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Sleevecandy's 'accidentally ironic' thrift-store T-shirts

SleeveCandyExxonMobilThe way Reed Hushka sees it, the biggest problem with thrift shops isn't the lack of cool clothes but the hit-or-miss selection and sizes at individual stores. "I live in Chicago," Hushka said, "but my perfect T-shirt might be sitting in Austin, Texas."

And so a business was born. Calling them "accidentally ironic" and "ridiculously unique," Hushka is now exploiting his taste for questionably themed, collector and vintage T-shirts with the online business, Sleevecandy.com, which Hushka founded earlier this year in Evanston, Ill., with three grad-school classmates from Northwestern University. Whether the shirts were made by a corporation or a community group, Sleevecandy sells all the ridiculously awesome T-shirts its shoppers are able to find at Salvation Army stores in Chicago, Milwaukee and Detroit, where 30% of each T-shirt's sale price is donated back to the national charity.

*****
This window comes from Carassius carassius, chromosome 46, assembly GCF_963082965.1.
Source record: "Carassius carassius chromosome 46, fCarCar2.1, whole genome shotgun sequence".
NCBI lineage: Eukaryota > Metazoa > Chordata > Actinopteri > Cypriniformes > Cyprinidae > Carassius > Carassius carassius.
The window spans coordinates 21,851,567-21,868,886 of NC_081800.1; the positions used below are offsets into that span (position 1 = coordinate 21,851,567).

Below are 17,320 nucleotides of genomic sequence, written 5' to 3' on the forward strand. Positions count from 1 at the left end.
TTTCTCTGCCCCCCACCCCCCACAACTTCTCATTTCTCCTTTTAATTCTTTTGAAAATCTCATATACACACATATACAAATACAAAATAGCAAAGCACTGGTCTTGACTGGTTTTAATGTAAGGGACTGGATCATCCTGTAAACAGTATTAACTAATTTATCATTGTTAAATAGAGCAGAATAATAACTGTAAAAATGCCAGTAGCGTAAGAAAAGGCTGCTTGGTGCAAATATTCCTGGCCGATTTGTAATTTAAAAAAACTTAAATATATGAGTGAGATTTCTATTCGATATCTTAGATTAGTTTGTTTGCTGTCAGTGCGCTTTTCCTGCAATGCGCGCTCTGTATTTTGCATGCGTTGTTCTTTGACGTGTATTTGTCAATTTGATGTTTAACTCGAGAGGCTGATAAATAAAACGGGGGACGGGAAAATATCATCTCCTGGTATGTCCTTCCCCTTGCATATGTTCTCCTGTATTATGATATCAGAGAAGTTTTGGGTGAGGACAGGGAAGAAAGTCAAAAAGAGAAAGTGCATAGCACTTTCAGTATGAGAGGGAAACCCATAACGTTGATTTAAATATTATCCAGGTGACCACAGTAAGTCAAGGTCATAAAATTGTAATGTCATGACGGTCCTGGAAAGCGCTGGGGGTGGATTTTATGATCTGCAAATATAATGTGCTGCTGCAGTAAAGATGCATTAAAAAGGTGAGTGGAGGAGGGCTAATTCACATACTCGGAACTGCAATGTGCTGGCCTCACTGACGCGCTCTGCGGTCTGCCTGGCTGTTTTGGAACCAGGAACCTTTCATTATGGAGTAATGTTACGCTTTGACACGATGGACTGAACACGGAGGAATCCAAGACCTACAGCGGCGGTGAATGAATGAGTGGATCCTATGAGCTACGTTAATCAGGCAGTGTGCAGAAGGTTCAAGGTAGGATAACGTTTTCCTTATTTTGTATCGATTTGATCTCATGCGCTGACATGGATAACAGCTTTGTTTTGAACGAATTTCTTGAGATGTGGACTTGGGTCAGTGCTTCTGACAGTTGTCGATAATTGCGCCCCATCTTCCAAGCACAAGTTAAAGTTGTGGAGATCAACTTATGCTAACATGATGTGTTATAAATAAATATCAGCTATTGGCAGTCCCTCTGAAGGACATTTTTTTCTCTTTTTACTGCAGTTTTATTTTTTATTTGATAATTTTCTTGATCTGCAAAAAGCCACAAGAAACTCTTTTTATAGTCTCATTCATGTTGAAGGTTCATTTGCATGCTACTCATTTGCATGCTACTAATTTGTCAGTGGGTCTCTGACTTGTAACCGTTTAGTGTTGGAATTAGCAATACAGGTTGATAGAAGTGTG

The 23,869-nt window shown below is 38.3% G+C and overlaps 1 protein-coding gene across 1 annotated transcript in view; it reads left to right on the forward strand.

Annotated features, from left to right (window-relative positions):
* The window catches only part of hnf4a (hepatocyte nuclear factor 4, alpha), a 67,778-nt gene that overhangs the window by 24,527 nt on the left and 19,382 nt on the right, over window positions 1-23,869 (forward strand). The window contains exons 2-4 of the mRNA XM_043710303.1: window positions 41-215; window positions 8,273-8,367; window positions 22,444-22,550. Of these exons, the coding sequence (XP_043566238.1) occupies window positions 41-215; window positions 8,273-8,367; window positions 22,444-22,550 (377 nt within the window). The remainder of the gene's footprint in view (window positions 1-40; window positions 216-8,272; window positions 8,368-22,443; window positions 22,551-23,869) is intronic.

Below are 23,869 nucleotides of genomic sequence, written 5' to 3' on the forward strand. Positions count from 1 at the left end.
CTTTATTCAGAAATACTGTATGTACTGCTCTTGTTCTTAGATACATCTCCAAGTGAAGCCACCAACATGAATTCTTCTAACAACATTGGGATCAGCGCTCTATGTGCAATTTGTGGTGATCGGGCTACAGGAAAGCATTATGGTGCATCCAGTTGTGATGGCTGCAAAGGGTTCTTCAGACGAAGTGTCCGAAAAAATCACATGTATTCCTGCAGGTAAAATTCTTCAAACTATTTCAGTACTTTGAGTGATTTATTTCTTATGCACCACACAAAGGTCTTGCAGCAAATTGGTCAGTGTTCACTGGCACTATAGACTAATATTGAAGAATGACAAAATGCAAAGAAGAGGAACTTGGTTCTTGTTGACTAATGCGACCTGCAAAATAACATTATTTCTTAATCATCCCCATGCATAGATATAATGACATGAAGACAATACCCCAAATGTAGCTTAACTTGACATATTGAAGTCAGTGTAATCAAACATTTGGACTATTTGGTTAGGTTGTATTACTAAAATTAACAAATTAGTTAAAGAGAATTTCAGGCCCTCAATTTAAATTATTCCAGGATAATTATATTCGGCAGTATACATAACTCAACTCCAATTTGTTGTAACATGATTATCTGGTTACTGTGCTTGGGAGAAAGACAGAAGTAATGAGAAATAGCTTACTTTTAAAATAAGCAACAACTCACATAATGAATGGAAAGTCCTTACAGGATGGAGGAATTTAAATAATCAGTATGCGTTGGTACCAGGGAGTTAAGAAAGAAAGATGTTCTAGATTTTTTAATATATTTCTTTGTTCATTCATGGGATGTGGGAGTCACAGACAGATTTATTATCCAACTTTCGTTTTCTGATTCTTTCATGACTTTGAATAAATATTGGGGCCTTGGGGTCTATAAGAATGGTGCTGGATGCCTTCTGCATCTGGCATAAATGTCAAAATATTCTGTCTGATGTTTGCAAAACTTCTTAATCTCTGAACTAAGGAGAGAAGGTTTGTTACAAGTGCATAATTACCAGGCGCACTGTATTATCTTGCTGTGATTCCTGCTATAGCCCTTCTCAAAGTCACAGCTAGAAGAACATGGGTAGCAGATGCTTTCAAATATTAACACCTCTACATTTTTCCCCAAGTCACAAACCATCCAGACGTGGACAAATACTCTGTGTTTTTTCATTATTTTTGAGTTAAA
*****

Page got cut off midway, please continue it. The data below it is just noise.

Just half a percent of all the T-shirts sold by the Salvation Army are ridiculous or interesting enough for Sleevecandy, the 28-year-old Hushka said. And not all of them are fit to be resold. To make sure they're clean and in good condition, the shirts are washed at a Chicago warehouse and inspected for stains and holes before being photographed, tagged with search words and uploaded to the website, where they're sold for $16 to $52 a pop. The upper end of the price range, Hushka said, are usually of an '80s vintage and reference a major force in pop culture, such as Coca-Cola's switch to a new formula.

SleeveCandyCokeThe site has about 2,200 T-shirts for sale at any given time. Some go faster than others. An "Exxon Mobil Helping Hands" shirt sold within a few days. A "Striving for the Best -- Summer Camp 1996" "has been on the site forever," Hushka said.

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-- Susan Carpenter

Photos: T-shirts found at Salvation Army and resold on Sleevecandy.com. Credit: Sleevecandy.com

 
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